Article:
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Ontology-based Data Integration

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Data integration is a perennial challenge facing large-scale data scientists. Bio-ontologies are useful in this endeavour as sources of synonyms and also for rules-based fuzzy integration pipelines.

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Ontology-based Data Integration

  1. 1. Industry Programme Workshop: Data Integration 18-19 September 2013 Ontology-based data integration Janna Hastings
  2. 2. Data integration is hard Technology Syntax Semantics Content
  3. 3. Different data resources, different needs “why can‟t they all just use the same - schema - measurement accuracy - units - labels - content?”
  4. 4. Standards are the solution… (?) Source: http://xkcd.com/927/
  5. 5. Ontology-based data integration Ontologies can help with the semantic and the content aspects of data integration • Semantic: definition for schemas • OWL is a good language for defining schemas • See RDF and Semantic Web presentations, today • Content: definition of the entities referred to by data • Ontologies embedded into a data integration workflow help facilitate content-aware data integration
  6. 6. Core challenge: labelling Multiple labels can mean the same thing One label can mean multiple things
  7. 7. Semantics-free identifiers, multiple synonyms CHEBI:27732 A trimethylxanthine in which the three methyl groups are located at positions 1, 3, and 7. guaranine methyltheobromine 1,3,7-trimethylxanthineKoffein caféine
  8. 8. Core challenge: biological knowledge The answer to the question: “Is Entity A from Data Source 1 the same thing as Entity B from Data Source 2?” often depends who is asking and who is answering! Left lung vs. lung Hippocampus vs. brain Dopamine vs. L-dopamine In vitro vs. In vivo cells of type X Gene Y and post-translationally modified form Y‟ Gene Z in mouse, Gene Z in human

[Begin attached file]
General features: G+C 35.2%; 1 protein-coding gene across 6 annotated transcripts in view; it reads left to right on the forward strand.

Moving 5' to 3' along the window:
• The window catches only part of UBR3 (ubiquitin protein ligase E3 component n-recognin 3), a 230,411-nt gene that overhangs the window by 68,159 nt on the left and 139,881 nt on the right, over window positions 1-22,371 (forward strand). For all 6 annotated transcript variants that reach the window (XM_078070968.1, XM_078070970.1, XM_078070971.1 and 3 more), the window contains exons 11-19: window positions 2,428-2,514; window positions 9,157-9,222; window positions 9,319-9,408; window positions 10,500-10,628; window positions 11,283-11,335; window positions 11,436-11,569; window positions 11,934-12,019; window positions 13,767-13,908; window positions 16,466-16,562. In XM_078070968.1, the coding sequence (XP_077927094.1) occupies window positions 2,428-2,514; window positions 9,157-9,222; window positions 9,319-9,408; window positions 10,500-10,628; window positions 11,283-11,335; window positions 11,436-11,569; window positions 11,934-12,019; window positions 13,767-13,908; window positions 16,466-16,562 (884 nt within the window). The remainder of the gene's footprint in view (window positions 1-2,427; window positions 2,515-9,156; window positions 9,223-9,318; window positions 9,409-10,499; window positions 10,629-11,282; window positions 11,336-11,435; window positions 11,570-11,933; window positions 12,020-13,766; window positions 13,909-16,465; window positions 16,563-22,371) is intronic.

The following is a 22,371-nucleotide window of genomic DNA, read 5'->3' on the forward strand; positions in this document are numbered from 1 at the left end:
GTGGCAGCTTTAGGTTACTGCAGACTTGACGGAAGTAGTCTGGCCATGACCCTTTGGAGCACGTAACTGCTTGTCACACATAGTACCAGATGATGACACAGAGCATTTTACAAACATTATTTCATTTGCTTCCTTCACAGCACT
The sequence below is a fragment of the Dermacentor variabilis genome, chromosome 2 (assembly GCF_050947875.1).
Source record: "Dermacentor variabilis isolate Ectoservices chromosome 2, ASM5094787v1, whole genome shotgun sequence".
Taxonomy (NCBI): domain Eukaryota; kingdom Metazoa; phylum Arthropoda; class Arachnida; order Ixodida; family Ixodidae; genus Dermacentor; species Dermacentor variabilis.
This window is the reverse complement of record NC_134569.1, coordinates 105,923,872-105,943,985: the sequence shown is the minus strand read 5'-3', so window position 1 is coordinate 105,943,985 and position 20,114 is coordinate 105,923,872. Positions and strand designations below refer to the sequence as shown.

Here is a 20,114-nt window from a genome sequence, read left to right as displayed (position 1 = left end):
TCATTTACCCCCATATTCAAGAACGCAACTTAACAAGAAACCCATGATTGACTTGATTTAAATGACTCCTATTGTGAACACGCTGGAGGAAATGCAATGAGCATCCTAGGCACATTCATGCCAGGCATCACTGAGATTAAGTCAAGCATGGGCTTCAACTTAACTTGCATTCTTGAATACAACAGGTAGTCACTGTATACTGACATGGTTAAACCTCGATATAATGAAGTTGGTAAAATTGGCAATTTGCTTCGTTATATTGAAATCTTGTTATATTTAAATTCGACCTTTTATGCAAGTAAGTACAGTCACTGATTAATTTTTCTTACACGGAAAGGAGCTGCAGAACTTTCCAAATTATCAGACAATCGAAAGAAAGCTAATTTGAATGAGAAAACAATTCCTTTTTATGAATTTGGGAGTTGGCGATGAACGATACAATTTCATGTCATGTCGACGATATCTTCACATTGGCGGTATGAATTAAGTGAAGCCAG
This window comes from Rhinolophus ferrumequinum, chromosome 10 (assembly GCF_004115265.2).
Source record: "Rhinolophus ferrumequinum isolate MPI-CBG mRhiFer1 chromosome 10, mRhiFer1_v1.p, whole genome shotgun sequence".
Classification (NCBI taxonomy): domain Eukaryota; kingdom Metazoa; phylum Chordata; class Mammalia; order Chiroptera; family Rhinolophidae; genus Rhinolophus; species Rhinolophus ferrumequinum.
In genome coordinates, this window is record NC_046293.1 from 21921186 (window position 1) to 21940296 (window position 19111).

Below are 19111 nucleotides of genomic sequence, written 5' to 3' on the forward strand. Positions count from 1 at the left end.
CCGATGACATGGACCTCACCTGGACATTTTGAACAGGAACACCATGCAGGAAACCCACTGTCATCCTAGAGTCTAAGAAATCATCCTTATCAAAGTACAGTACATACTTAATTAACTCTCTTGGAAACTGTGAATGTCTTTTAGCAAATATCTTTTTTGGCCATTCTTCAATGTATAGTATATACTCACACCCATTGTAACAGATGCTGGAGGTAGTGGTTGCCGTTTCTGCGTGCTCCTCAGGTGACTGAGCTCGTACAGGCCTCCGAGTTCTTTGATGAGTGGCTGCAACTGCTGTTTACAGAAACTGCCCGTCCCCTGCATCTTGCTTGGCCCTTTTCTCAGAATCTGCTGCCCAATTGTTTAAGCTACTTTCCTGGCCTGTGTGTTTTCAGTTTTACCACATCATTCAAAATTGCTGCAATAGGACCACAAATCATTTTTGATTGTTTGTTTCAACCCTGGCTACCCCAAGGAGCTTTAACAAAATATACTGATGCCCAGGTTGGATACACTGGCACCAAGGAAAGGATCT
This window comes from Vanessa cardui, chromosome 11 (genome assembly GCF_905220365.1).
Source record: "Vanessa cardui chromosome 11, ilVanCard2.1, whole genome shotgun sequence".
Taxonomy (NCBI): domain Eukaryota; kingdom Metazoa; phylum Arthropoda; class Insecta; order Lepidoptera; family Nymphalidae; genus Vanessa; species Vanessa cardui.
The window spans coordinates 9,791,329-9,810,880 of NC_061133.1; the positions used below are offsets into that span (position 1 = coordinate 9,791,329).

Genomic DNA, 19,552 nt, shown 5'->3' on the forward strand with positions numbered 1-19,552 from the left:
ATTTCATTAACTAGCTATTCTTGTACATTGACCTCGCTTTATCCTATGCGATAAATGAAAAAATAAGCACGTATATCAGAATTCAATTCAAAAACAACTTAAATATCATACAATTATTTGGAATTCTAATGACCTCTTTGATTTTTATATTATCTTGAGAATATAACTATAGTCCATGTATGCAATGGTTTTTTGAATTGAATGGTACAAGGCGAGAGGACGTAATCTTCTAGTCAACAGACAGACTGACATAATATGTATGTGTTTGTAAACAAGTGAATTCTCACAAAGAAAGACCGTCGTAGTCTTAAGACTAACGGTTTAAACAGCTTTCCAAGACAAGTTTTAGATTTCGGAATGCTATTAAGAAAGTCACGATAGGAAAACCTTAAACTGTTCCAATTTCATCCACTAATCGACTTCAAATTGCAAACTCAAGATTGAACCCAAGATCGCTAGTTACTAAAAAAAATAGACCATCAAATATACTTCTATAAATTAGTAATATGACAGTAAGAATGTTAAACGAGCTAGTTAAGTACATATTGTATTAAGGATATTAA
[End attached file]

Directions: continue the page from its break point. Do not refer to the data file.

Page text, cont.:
9. 9. Hierarchy left lung lung organ is a is a Generalise to the nearest common ancestor i.e. if you are integrating data about tissue samples annotated to „lung‟ in the one dataset, and „left lung‟ in the other, The ontology can compute „lung‟ as the nearest common ancestor Also for „left lung‟ and „right lung‟
  10. 10. Other relationships Relationships encode biological knowledge Rules allow to specify which relationships can be traversed for data integration purposes e.g. for tissue samples, part_of: sample_frompart_of => sample_from A sample from a part of the brain (e.g. the hippocampus) is a sample from the brain (Quite aside from the „is a‟ hierarchy!) brain hippocampus part of
  11. 11. Core challenge: flexibility … (>150 members) Fixed-depth hierarchies force some classes to be too big, with the lowest level collapsing biolgoical hierarchy and others too small … (<1 member)
  12. 12. Ontologies in content integration A B A&B 1. Schema mappings A B 2. Ontology- provided synonyms A B 3. Hierarchy and relationship rules for integration OWL language and tools: web-embedded (but whole-ontology rule reasoning may be slow)
  13. 13. Is ontology integration just another type of data integration? Which ontology(-ies) to use? How to use them together? How to plug the gaps? Why should I (as a user) have to do this integration over and over
  14. 14. Desiderata for ontologies for data integration • Ontologies should be neutral and shared community- wide • Users should be able to directly and rapidly extend the ontology where there are gaps (responsiveness) • The ontology should use semantics-free identifiers and at the same time energetically annotate synonyms • When necessary, ontologies should take care of ontology integration to provide the community with a one-stop service and appropriate cross-references • The ontologies should be used in data annotation See http://www.obofoundry.org/
  15. 15. Questions?

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